How to Make Plastic Not Squeak

Hunker may earn compensation through affiliate links in this story.

Things You'll Need

  • Felt tape

  • Dry lubricant spray

  • White votive candle

Use paraffin wax as a plastic lubricant instead of oil.

Plastic squeaks when two surfaces rub against each other and cause friction. To prevent the squeak, prevent the friction. The simplest way to do this is to insert another, non-squeaky substance into the place where the plastic meets whatever is rubbing on it. Depending on the location of the joint, how easy it is to access and how often people need to touch it, block the contact using either a basic lubricant or a strip of felt tape.

Step 1

Identify the two surfaces contacting and causing the squeaking. Check how much space there is between them and consider how often people need to touch the area. Determine whether you can remove one surface temporarily to repair the problem.

Step 2

Remove one surface if possible. If there is space between the two surfaces when both are in place, apply a strip of felt tape to one surface so the two surfaces will not come into direct contact.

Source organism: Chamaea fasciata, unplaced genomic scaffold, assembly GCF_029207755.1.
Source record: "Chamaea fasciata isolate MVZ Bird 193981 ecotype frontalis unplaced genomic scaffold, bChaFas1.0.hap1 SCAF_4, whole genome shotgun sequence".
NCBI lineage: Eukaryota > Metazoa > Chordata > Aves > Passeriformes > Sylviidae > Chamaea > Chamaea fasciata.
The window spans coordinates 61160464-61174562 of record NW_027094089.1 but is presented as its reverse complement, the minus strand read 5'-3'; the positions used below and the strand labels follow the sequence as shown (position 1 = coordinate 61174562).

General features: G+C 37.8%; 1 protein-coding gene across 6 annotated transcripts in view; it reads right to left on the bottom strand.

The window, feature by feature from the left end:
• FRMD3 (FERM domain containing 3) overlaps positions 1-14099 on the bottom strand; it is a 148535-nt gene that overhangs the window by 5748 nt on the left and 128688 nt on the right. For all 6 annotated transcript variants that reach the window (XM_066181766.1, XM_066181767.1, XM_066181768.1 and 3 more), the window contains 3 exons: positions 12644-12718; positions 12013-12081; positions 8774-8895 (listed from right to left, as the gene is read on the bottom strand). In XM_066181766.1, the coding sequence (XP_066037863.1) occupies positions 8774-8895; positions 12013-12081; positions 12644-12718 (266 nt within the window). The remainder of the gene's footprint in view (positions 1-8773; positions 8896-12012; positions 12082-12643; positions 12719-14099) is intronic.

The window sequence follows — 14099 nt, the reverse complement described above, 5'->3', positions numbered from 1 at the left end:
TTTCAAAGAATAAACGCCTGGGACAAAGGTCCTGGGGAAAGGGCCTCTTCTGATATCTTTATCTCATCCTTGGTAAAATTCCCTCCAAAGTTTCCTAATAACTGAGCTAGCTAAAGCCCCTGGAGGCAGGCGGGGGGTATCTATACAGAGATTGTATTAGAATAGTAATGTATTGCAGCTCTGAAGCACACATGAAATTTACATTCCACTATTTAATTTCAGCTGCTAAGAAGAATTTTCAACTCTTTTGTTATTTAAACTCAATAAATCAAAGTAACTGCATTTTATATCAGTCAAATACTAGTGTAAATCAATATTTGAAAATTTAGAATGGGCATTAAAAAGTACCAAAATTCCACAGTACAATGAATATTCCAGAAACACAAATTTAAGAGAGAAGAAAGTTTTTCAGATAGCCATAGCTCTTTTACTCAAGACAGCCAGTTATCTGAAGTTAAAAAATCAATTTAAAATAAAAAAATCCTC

Step 3

Rub a white, unscented votive candle against the place the surfaces connect if there is not enough room for felt tape. The paraffin wax acts as a lubricant and helps surfaces slide against one another.

Step 4

Spray a household dry lubricant spray against the area if people handle it often. Hands will rub off paraffin wax, but the lubricant spray has greater sticking power. Also use dry lubricant spray on joints where you cannot remove a surface to access the joint easily.

Step 5

Replace the surface you removed. Check the plastic for squeaking. If it continues to squeak, remove the surface again and add more lubricant.

Warning

Check sprays for toxicity warnings before using them, particularly if you have small children or pets.

references

Stephanie Mitchell

Stephanie Mitchell is a professional writer who has authored websites and articles for real estate agents, self-help coaches and casting directors. Mitchell also regularly edits websites, business correspondence, resumes and full-length manuscripts. She graduated from Syracuse University in 2007 with a Bachelor of Fine Arts in musical theater.